Update: Police Shoot, Kill Suspected Burglar

Authorities say a man suspected of burglarizing a Redondo Beach home died after he and Long Beach police exchanged gunfire.

A man suspected of stealing a white BMW during a burglary at a Redondo Beach home was killed by Long Beach police Thursday morning after firing at officers at the end of a vehicle chase, authorities said.

The burglary, which occurred in the 1600 block of Morgan Lane in North Redondo Beach, was reported shortly after midnight on Thursday, according to Sgt. Shawn Freeman of the Redondo Beach Police Department. The theft was discovered when the residents came home and found the car missing. The keys were stolen from inside the house.

California Highway Patrol officers chased the suspect from Redondo Beach into Long Beach shortly before 1 a.m. but lost sight of him as he exited the southbound 405 (San Diego) Freeway at Studebaker Road, Long Beach police spokeswoman Marlene Arrona said.

Minutes later, Long Beach police spotted the vehicle and gave chase, she said.

The suspect crashed into a garage in the 6400 block of Keynote Street near Hackett Avenue and was killed in an officer-involved shooting after he brandished a gun and fired on police, Arrona said.

The suspect, who Long Beach police Sgt. Dave Marander described as a
young man, was pronounced dead at the scene. No officers were injured, Marander said.

Redondo Beach police are still investigating the burglary.

—Editor Nicole Mooradian contributed to this report.

John B. Greet April 10, 2013 at 07:55 PM
"LBPD have earned their "trigger happy" reputation." Interesting. On what basis, other than your anecdotal personal perceptions, do you make this claim? What studies have you conducted and/or reviewed? Have you any idea how many times LBPD officers have used less than lethal force (or no physical force at all) when lethal force would have been authorized? Have you compared that figure to the number of uses of lethal force and determined some sort of verifiable ratio between the two and which then supports your claim to any degree? Or, as I suspect is most likely the case, are your personal anecdotal perceptions based solely upon various news stories you have become aware of over the years. Stories which tend only to be printed about the small minority of incidents during which LBPD actually deploys deadly force, rather than the vast majority of incidents when it does not?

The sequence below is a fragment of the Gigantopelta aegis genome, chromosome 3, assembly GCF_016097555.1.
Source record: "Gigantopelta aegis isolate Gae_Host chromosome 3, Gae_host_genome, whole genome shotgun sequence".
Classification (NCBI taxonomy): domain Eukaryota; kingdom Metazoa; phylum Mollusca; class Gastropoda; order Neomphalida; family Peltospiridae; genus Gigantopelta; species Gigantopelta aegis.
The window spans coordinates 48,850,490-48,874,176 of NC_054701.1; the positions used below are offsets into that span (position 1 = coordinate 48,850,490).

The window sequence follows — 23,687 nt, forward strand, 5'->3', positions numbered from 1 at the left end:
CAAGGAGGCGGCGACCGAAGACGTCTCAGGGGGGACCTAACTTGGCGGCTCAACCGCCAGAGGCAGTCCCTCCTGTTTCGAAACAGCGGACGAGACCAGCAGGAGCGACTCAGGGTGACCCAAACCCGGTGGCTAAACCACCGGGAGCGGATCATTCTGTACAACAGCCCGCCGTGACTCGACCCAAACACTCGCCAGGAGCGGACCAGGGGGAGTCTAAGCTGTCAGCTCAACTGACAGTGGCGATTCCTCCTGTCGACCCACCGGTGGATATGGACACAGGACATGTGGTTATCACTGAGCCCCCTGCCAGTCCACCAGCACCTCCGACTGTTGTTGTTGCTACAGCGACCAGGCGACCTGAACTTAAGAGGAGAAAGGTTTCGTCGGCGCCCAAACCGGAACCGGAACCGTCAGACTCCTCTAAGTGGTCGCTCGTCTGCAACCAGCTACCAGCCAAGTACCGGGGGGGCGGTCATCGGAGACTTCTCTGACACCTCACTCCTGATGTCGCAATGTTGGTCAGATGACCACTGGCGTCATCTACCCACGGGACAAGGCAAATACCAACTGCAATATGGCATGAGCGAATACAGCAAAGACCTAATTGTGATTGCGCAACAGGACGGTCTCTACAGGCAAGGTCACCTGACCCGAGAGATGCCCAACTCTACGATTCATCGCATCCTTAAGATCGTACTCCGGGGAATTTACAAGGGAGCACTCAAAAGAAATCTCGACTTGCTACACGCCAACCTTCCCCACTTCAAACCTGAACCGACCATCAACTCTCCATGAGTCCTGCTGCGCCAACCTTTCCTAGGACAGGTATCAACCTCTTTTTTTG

Donna Burns April 11, 2013 at 01:14 AM
No one here (at least not me) are condemning cops in general...but, the ones who aren't so law enforcing/law abiding are the topic, and deserve to be !
John B. Greet April 11, 2013 at 05:32 AM
"...the ones who aren't so law enforcing/law abiding are the topic, and deserve to be!" The topic, here, *was* the Redondo Beach burglar and car thief that CHP and LBPD chased and who LBPD shot and killed after he fired upon them at the end of the pursuit. *That* was the topic until Ruehle and others decided to inject other incidents by other police departments into the discussion. All police misconduct is wrong and should be fully investigated and, where proven, punished to the fullest extent the law allows. I have never once said otherwise.
Mary Chase May 09, 2013 at 10:13 PM
I base this on personal witnessing of 2 completely unrelated incidents that did not involve me or anyone I know, but I was a witness to what was done by the LBPD and the other person. It doesn't matter to me the statistics of LBPD not using lethal force unnecessarily. What matters more is when they DO use lethal force on unarmed persons, then proceed to intimidate all witnesses by threatening them with arrest if they don't leave the area. People who have a right to be walking on the sidewalk and not interfering. Yes, I've seen it and experienced it. Make excuses for them now.
John B. Greet May 11, 2013 at 04:04 AM
So based only upon your anecdotal personal perceptions. Thanks. I never attempt to make excuses for actual police officer misconduct. There is no excuse for it and I am among the strongest critics of actual police misconduct that you are ever likely to find. Still, two incidents of personal observation seem insufficient for the sweeping condemnation you offered here. Do you have any idea how many documented law-enforcement activities LBPD engages in every 24-hour period? Thousands. Between calls for service and self-initiated activities, LBPD officers are some of the busiest cops among comparably-sized cities. The average LBPD officer handles hundreds of law enforcement-related calls during his or her shift. Even one instance of police officer misconduct is one too many, but when compared to the amount of non misconduct-related activity in Long Beach, the instances of proven misconduct can be measured in hundredths of a percentage point.


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